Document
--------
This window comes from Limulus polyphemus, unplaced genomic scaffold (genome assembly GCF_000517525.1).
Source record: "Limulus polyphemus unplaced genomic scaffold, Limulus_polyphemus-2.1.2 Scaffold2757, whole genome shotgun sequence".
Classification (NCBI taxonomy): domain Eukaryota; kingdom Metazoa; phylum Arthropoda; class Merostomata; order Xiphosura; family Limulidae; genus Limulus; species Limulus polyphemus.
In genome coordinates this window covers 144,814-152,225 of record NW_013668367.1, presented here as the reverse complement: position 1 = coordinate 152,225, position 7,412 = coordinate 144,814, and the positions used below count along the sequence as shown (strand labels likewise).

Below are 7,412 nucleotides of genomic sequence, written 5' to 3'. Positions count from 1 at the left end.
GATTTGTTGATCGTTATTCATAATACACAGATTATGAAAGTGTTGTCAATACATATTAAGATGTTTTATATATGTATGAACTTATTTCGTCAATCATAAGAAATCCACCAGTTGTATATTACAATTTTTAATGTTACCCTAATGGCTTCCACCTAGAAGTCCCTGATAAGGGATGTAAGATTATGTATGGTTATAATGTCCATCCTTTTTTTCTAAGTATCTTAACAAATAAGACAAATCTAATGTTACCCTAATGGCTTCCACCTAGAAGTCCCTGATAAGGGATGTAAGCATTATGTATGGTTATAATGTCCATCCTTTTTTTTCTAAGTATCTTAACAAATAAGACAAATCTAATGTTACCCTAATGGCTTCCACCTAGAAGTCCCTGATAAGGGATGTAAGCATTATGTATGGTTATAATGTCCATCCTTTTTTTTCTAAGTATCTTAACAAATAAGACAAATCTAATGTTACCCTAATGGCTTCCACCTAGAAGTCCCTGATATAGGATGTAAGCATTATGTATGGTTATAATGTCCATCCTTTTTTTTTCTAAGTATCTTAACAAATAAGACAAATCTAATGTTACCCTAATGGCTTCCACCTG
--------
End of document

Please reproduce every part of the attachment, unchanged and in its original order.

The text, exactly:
This window comes from Limulus polyphemus, unplaced genomic scaffold (genome assembly GCF_000517525.1).
Source record: "Limulus polyphemus unplaced genomic scaffold, Limulus_polyphemus-2.1.2 Scaffold2757, whole genome shotgun sequence".
Classification (NCBI taxonomy): domain Eukaryota; kingdom Metazoa; phylum Arthropoda; class Merostomata; order Xiphosura; family Limulidae; genus Limulus; species Limulus polyphemus.
In genome coordinates this window covers 144,814-152,225 of record NW_013668367.1, presented here as the reverse complement: position 1 = coordinate 152,225, position 7,412 = coordinate 144,814, and the positions used below count along the sequence as shown (strand labels likewise).

Below are 7,412 nucleotides of genomic sequence, written 5' to 3'. Positions count from 1 at the left end.
GATTTGTTGATCGTTATTCATAATACACAGATTATGAAAGTGTTGTCAATACATATTAAGATGTTTTATATATGTATGAACTTATTTCGTCAATCATAAGAAATCCACCAGTTGTATATTACAATTTTTAATGTTACCCTAATGGCTTCCACCTAGAAGTCCCTGATAAGGGATGTAAGATTATGTATGGTTATAATGTCCATCCTTTTTTTCTAAGTATCTTAACAAATAAGACAAATCTAATGTTACCCTAATGGCTTCCACCTAGAAGTCCCTGATAAGGGATGTAAGCATTATGTATGGTTATAATGTCCATCCTTTTTTTTCTAAGTATCTTAACAAATAAGACAAATCTAATGTTACCCTAATGGCTTCCACCTAGAAGTCCCTGATAAGGGATGTAAGCATTATGTATGGTTATAATGTCCATCCTTTTTTTTCTAAGTATCTTAACAAATAAGACAAATCTAATGTTACCCTAATGGCTTCCACCTAGAAGTCCCTGATATAGGATGTAAGCATTATGTATGGTTATAATGTCCATCCTTTTTTTTTCTAAGTATCTTAACAAATAAGACAAATCTAATGTTACCCTAATGGCTTCCACCTG